Mali Hayes.jpg

Course Studied: BA Music (Popular)

Year of Graduation: 2015

Top Career Highlights:

  • Performing at Manchester Jazz Festival in 2017
  • Performing Backing Vocals for Tito Jackson

Mali’s music takes influence from jazz, neo-soul and R’n’B. The resultant, unique sound has been compared to that of Jill Scott and Erykah Badu. Accompanied by either 4-piece or full 9-piece band, she was recently chosen to be part of the Gilles Peterson and Brownswood’s Future Bubblers programme, has performed at Manchester Jazz Festival and received notable support from the likes of Jamie Cullum.

We caught up with Mali to learn a little bit more about her journey since graduating from Leeds Conservatoire.

Since leaving Leeds Conservatoire you have been building a career as a singer – how did your experience on the Popular Music degree set you up for this?

The course threw me straight in the deep end of properly communicating and networking with other musicians and producers. It definitely gave me a lot more confidence, particularly towards the end of my 3rd and final year (which seems a long time ago now). That was when I felt ready to go and pursue the career I wanted.

Growing up your mother was a sound engineer and you toured the UK and Brazil – did this experience influence your decision to become a musician?

It was great to be able to do that with my mum - I'm so grateful she gave me the opportunity to travel with her. I knew I always wanted to sing, but I was more comfortable singing at home or in a choir. It wasn't until I went to university, and had the sudden realisation in my 2nd year that I really wanted to do this full-time - and believed that I could.

Your music crosses over into a mix of genres – R’n’B / nu-jazz / soul – do you think it’s important as an artist to be adaptable and appeal to a wide variety of audiences or find a particular niche?

This is a super interesting question. I think artists evolve naturally anyway and will write a number of different styles - myself included!

However, it can be scary. I recently wrote a song with a couple of my band members and I think it's quite different to the stuff I've already released as a solo project. I wasn't sure whether it should be titled under or credited to another artist or different name. But I really love it and I’m a firm believer that you should release what you love! I'm in this because I love music and the openness and freeness to express yourself - you shouldn't have to be tied down to one thing, in my opinion.

You recently played Manchester Jazz Festival – what was this experience like?

Manchester Jazz Festival was incredible. I've been so many times to see friends perform there over the years - and to be able to play a pretty iconic gig in my hometown felt truly amazing. People stayed to watch, took pictures and talked to me after the gig - it was great.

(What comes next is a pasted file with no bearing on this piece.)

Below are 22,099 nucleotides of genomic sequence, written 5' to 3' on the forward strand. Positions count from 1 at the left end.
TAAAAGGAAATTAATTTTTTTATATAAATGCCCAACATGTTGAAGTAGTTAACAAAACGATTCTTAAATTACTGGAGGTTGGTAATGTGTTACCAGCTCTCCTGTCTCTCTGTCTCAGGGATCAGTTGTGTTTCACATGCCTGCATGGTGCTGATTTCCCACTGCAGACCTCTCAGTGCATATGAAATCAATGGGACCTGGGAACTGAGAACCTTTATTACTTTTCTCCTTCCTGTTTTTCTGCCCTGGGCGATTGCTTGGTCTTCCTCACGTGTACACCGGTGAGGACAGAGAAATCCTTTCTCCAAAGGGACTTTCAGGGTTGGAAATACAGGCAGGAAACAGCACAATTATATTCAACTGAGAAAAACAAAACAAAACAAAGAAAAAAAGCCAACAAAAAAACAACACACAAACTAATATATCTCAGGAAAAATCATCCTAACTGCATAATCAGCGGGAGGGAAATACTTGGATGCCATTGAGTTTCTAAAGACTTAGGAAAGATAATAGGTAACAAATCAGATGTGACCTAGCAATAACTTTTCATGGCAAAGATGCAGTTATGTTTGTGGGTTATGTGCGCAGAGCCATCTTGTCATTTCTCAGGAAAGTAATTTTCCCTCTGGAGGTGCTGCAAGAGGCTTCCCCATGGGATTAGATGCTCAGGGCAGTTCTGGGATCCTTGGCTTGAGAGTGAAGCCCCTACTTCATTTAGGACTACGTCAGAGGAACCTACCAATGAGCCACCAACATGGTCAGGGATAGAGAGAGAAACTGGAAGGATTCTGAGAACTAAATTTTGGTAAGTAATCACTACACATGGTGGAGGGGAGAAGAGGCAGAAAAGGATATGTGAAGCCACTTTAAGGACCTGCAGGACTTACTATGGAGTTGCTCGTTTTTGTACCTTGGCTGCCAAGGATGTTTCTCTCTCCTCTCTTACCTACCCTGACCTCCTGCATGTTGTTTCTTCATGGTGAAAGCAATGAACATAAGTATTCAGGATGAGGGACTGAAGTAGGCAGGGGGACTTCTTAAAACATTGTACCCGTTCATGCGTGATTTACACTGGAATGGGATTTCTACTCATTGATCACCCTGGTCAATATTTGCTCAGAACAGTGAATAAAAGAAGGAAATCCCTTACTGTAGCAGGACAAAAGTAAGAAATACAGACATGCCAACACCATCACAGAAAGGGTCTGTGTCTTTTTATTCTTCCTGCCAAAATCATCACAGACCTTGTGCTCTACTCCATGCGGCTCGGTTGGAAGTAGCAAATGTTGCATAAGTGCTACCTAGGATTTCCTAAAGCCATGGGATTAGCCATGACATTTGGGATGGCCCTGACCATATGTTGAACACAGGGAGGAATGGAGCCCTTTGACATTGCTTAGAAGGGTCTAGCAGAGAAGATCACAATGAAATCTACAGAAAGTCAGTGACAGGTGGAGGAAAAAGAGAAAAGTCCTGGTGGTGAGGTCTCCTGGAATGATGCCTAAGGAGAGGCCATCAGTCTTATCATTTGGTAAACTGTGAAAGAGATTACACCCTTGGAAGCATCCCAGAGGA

What external support have you had and how has this impacted upon your career?

I’ve been part of the incredible Future Bubblers programme this last year which has been truly amazing and eye-opening. It's part of Brownswood Recordings (Gilles Peterson's label) and funded by the Arts Council England in conjunction with Help Musicians UK, PRS for Music Foundation and Ableton. Being on the scheme has been super helpful - I feel I've achieved so much in the past year than I would have been able to without it. My mentor, Claudio Lillo who works at CAA (Creative Artists Agency) has been so helpful (and honest about everything I've put across to him). I'd like to think I'm a hard working person anyway - but being part of Future Bubblers has helped me gain the contacts I needed to move forward.

Do you have a portfolio approach to your career, and if so what other activities are you involved in?

Although I have a part-time job for 2 days a week back home in Manchester, my main income is from function gigs on weekends (mainly weddings, corporate events and birthdays). It's bittersweet with function gigs because it could easily take up your whole time, and you’d have no time left for your own music creation. However, equally, function gigs allow me to sing and make money from doing what I love! 

What have been your career highlights so far?

My career highlight has to be performing at The Jazz Café (Camden) earlier this year. My band and I got asked to cover 2 of The Neptunes’ tracks, which we thought we had to provide a fresh take on. When we got there, we heard other acts soundchecking and doing straight covers of the tracks - so we were somewhat nervous before our performance.

However, the tracks went down really well (what an iconic place to play in!) and the crowd were demanding an encore, chanting 'more… more… more…’ It was overwhelming to know that people really loved what we did. To relive that gig and play a cheeky original at the end would be ace.

What’s on your career bucket list?

My ultimate goal is to tour around the world.

What’s coming up next for you?

At the moment I'm writing a lot of new material, planning new releases and gigging here and there (keep an eye on my socials for updates).

What key advice would you give to aspiring singer / songwriters?

Don't be afraid to say no, don't be afraid to chase after what you want and don't be afraid to just be yourself and do what feels right for you.

Find out more about what our successful graduates have been up to in our Alumni Profiles

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